3 tips to avoid common traps when conducting internal investigations

Tom Henry
October 11, 2017
Let’s say you are an HR Business partner who has received a workplace complaint of bullying. After carefully considering your options in response, you have decided that a workplace investigation is the right option. You have also considered whether an external investigator is needed, and decided that it can be done internally.  Before you launch in, however, there are a number of issues you should consider in order to set up your internal investigation for success.

1. Make sure the right person investigates

One of the key principles of a procedurally fair investigation is that the investigator (and the decision maker following an investigation) should not be, or be seen to be, biased or conflicted. If you are considering undertaking the investigation yourself, think about the following questions:

  • Have you undertaken a previous investigation involving either party, or were involved in disciplining either party?
  • Were you involved as a witness in a previous investigation involving the parties?
  • Are you aware of previous behaviours by one of the parties that may impede your impartiality? For example, behaviours by the respondent similar to those alleged.
  • Do you have any preconceptions about ‘what really happened here’?
  • Are you likely to need to be a witness in this investigation?
  • Are you likely to benefit from a particular outcome of the investigation?
  • Are you a friend or close colleague of either party, or closer to one than the other?
  • Are you the manager of one or both of the parties?

If the answer is ‘yes’ to any of the above, if you have the option, you should consider stepping aside and allowing another qualified person in the organisation to investigate the matter.

A potential conflict of interest is often a problem in small organisations. You may be too close to be impartial, or could be seen to be biased in favour of one party. Also, if you are a Manager of one or both parties, in addition to the possibility of your being a witness to alleged behaviours, another concern is how you will be able to continue a healthy working relationship with them after the investigation.

2. Make sure the investigator is sufficiently skilled

Fair process (procedural fairness) is the cornerstone of a successful workplace investigation. Plan your investigation and be thorough. To conduct a procedurally fair investigation, the investigator must know and be competent in the following:

  • Knowing the steps in an investigation and the process (including procedural fairness). This includes how you will record information (hand written notes? typed notes? tape recording?) and what information you will provide to the parties during the process.
  • Communicating the steps and process to the parties at the outset, as well as updating them during the investigation.
  • Ensure their wellbeing is protected during the process, including ensuring all parties know they can bring a support person, and monitoring any health or capacity issues.
  • Ensuring the allegations put to the respondent are clear and comprehensive so that they can respond in detail to the complaint.  Also make sure to avoid ‘scope creep’, i.e. new allegations or evidence added to the investigation without being provided to the respondent or giving them an opportunity to respond.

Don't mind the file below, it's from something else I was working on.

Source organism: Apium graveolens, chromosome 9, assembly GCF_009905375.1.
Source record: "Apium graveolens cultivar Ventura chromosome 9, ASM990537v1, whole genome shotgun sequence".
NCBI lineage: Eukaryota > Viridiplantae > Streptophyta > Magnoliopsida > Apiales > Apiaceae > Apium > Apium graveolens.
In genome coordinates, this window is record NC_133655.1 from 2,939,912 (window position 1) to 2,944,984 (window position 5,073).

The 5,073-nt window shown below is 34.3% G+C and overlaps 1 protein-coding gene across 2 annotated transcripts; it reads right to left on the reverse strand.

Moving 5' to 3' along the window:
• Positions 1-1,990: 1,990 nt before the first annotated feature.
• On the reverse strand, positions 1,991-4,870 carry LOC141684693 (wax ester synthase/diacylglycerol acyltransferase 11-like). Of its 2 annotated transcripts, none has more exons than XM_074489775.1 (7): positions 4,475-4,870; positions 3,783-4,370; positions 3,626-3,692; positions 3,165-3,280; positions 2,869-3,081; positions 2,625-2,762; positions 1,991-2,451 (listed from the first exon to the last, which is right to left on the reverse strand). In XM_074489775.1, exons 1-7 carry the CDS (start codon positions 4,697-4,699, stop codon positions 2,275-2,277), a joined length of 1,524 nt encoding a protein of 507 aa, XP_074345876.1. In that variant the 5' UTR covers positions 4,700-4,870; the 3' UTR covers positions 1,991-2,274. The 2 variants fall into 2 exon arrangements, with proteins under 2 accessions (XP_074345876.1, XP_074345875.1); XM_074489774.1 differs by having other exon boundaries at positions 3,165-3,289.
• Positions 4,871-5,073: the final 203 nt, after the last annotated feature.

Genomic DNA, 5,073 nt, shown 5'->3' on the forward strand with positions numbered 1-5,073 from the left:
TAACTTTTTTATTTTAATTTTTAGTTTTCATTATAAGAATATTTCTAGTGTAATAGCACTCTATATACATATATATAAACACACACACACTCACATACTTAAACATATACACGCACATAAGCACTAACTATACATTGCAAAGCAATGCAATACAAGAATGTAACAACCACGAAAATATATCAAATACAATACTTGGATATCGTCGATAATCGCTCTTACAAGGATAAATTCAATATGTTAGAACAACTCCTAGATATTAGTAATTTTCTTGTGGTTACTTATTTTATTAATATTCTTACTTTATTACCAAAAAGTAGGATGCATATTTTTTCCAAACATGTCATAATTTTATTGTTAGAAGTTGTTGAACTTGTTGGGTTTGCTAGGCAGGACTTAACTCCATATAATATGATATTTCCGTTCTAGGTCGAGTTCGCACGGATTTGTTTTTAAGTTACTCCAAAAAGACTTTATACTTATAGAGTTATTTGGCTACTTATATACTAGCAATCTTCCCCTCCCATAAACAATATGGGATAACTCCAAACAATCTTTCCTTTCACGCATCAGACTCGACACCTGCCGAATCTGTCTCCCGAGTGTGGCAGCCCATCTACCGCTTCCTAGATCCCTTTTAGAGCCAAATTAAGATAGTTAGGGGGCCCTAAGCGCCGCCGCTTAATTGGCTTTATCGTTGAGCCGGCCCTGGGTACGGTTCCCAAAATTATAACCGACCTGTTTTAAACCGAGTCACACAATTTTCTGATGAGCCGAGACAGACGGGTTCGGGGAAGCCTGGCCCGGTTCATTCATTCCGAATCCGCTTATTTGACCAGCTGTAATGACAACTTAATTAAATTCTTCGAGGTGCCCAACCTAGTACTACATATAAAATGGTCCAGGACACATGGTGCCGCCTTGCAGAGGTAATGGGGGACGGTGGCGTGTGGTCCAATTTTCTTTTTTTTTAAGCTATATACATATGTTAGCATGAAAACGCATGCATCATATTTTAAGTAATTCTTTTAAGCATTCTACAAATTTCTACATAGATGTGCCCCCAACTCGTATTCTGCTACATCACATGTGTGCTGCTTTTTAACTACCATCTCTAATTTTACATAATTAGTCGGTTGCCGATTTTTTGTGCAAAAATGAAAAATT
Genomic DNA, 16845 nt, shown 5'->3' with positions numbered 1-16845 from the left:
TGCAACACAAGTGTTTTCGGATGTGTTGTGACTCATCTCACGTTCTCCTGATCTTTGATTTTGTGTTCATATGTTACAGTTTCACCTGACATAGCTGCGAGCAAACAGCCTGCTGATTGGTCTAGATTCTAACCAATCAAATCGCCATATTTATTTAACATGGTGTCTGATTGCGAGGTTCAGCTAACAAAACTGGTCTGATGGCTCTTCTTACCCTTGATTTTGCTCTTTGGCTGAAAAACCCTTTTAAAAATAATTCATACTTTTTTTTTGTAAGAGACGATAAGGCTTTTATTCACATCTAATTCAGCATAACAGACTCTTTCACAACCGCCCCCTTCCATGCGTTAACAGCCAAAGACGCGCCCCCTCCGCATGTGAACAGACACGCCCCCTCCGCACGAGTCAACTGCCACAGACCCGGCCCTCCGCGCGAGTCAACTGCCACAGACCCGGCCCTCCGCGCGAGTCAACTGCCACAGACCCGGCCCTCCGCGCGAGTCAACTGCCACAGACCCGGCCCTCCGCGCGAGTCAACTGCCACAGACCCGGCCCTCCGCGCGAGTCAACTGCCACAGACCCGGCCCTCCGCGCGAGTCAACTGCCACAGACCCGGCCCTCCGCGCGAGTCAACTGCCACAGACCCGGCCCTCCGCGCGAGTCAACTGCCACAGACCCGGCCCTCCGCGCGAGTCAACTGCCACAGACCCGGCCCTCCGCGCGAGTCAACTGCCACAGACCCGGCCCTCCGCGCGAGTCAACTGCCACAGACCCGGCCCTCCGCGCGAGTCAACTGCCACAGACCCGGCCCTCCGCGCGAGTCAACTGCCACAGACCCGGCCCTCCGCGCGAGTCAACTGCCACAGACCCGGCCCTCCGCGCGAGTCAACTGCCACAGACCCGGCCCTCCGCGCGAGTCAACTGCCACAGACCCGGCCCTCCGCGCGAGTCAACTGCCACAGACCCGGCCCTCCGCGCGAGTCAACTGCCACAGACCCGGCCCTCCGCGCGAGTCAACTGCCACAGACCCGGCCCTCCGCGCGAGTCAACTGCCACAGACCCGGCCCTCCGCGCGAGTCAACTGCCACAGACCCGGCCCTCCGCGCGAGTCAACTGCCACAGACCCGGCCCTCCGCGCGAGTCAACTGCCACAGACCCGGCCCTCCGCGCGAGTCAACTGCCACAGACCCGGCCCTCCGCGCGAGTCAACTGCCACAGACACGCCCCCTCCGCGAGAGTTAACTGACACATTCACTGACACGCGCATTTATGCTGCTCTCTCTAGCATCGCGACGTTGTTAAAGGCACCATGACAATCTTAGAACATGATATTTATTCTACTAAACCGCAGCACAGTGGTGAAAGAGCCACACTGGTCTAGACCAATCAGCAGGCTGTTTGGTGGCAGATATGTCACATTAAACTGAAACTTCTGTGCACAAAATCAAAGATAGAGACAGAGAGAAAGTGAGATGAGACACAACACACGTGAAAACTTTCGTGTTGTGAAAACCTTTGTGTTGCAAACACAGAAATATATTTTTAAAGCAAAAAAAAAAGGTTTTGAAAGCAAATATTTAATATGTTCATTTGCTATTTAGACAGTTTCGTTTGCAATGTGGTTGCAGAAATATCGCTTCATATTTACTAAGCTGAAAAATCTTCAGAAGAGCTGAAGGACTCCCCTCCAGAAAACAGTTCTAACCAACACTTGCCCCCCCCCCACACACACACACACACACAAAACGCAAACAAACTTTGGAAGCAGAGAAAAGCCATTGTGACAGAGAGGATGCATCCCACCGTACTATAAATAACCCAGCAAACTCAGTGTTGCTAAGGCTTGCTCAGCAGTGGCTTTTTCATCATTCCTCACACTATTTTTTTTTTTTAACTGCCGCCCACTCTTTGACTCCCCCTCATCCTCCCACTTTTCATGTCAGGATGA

• See the investigation through to a timely conclusion by avoiding unnecessary delay even while allowing for reasonable delays (e.g. for health reasons).
  • Consider all relevant evidence with impartiality, and give the parties the opportunity to respond to any key evidence or documents that arise during the investigation (if it counts against them – this is called ‘contradictory evidence’).
  • Be able to support the findings you make from the evidence gathered. Where the consequences for the respondent may be serious, you should consider the principles in Briginshaw v Briginshaw [1938] 60 CLR 336. There may also need to be additional findings (on any proven allegations) as to whether company policies have been breached (e.g. if bullying, has there been ‘repeated, unreasonable behaviour that causes a risk to health and safety?’).

A failure to be competent in applying the above principles could render the investigation procedurally unfair and enable any investigation findings (or disciplinary action) to be legitimately challenged, for example in a claim of unfair dismissal.

3. Think about what will happen after the investigation

It is considered best practice for the decision-maker after the investigation to be a different person to the investigator. You may consider whether undertaking both roles puts you in a difficult position going forward. For example, if you have made a finding that bullying has occurred and that a warning should follow, it may mean that in future you may not be impartial or seen to be impartial in undertaking another disciplinary proceeding.

Worklogic Training: Conducting Workplace Investigations

Whether you are an HR professional, manager or compliance officer, you may need to conduct an in-house workplace investigation in the future, or already have conducted one. This practical course gives you the knowledge and skills needed to conduct an effective, fair and legally sound workplace investigation.

Sydney:  October 26, 2017 | 9.30am to 5pm

Brisbane : November 2, 2017 | 9:30 am – 5:00 pm


About Tom Henry

Tom Henry
 is a Senior Investigator at Worklogic.

He understands the value of clear analytical thinking, concise and powerful communication skills, excellent client service and effective case management.

Tom has led numerous challenging, highly technical workplace investigations in a variety of sectors and has seen first-hand both the power of social media and the damage it can do if used inappropriately.

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